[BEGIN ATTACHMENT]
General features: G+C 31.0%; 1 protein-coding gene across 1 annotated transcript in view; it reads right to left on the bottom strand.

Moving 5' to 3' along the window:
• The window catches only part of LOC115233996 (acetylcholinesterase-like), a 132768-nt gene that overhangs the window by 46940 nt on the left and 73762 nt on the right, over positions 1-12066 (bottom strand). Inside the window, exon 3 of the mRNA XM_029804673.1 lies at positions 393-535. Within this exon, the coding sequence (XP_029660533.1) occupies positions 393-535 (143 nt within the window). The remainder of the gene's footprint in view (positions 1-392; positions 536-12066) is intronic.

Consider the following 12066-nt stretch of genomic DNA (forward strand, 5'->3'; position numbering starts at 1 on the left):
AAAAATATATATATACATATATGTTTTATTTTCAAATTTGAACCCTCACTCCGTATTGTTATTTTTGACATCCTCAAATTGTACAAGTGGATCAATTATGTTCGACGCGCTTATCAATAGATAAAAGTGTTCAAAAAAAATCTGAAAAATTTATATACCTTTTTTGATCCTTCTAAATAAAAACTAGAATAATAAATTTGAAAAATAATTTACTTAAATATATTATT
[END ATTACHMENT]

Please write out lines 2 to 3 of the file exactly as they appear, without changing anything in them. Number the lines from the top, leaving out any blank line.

Moving 5' to 3' along the window:
• The window catches only part of LOC115233996 (acetylcholinesterase-like), a 132768-nt gene that overhangs the window by 46940 nt on the left and 73762 nt on the right, over positions 1-12066 (bottom strand). Inside the window, exon 3 of the mRNA XM_029804673.1 lies at positions 393-535. Within this exon, the coding sequence (XP_029660533.1) occupies positions 393-535 (143 nt within the window). The remainder of the gene's footprint in view (positions 1-392; positions 536-12066) is intronic.